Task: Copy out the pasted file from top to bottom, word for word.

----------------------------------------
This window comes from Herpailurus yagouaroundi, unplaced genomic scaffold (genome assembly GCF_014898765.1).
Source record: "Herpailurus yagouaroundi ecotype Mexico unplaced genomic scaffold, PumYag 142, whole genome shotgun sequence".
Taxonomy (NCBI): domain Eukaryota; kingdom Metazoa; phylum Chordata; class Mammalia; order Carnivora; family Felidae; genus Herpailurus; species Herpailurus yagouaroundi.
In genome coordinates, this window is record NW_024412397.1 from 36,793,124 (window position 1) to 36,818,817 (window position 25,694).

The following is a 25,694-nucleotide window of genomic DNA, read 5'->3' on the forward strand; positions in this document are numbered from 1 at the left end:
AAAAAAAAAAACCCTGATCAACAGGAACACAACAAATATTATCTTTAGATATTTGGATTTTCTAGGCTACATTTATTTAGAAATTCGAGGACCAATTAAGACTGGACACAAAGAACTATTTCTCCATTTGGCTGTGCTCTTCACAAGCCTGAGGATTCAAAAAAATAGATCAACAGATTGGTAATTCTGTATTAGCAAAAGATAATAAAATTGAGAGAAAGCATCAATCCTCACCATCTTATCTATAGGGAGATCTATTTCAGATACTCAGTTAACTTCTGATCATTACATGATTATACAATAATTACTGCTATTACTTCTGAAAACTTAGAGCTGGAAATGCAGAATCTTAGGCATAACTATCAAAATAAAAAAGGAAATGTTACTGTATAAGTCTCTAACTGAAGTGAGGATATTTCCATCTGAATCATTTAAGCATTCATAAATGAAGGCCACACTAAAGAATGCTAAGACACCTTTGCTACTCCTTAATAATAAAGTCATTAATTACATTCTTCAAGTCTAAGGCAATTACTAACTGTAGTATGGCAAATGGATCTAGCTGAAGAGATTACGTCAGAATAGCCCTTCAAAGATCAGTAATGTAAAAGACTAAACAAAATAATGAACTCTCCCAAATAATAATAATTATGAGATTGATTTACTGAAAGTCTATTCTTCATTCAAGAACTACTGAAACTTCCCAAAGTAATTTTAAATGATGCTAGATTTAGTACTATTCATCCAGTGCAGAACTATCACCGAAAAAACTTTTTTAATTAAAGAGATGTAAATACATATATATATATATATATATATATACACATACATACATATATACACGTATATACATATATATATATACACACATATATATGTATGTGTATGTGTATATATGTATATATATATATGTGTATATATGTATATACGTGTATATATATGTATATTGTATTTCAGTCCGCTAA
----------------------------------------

This window comes from Herpailurus yagouaroundi, unplaced genomic scaffold (genome assembly GCF_014898765.1).
Source record: "Herpailurus yagouaroundi ecotype Mexico unplaced genomic scaffold, PumYag 142, whole genome shotgun sequence".
Taxonomy (NCBI): domain Eukaryota; kingdom Metazoa; phylum Chordata; class Mammalia; order Carnivora; family Felidae; genus Herpailurus; species Herpailurus yagouaroundi.
In genome coordinates, this window is record NW_024412397.1 from 36,793,124 (window position 1) to 36,818,817 (window position 25,694).

The following is a 25,694-nucleotide window of genomic DNA, read 5'->3' on the forward strand; positions in this document are numbered from 1 at the left end:
AAAAAAAAAAACCCTGATCAACAGGAACACAACAAATATTATCTTTAGATATTTGGATTTTCTAGGCTACATTTATTTAGAAATTCGAGGACCAATTAAGACTGGACACAAAGAACTATTTCTCCATTTGGCTGTGCTCTTCACAAGCCTGAGGATTCAAAAAAATAGATCAACAGATTGGTAATTCTGTATTAGCAAAAGATAATAAAATTGAGAGAAAGCATCAATCCTCACCATCTTATCTATAGGGAGATCTATTTCAGATACTCAGTTAACTTCTGATCATTACATGATTATACAATAATTACTGCTATTACTTCTGAAAACTTAGAGCTGGAAATGCAGAATCTTAGGCATAACTATCAAAATAAAAAAGGAAATGTTACTGTATAAGTCTCTAACTGAAGTGAGGATATTTCCATCTGAATCATTTAAGCATTCATAAATGAAGGCCACACTAAAGAATGCTAAGACACCTTTGCTACTCCTTAATAATAAAGTCATTAATTACATTCTTCAAGTCTAAGGCAATTACTAACTGTAGTATGGCAAATGGATCTAGCTGAAGAGATTACGTCAGAATAGCCCTTCAAAGATCAGTAATGTAAAAGACTAAACAAAATAATGAACTCTCCCAAATAATAATAATTATGAGATTGATTTACTGAAAGTCTATTCTTCATTCAAGAACTACTGAAACTTCCCAAAGTAATTTTAAATGATGCTAGATTTAGTACTATTCATCCAGTGCAGAACTATCACCGAAAAAACTTTTTTAATTAAAGAGATGTAAATACATATATATATATATATATATATATACACATACATACATATATACACGTATATACATATATATATATACACACATATATATGTATGTGTATGTGTATATATGTATATATATATATGTGTATATATGTATATACGTGTATATATATGTATATTGTATTTCAGTCCGCTAA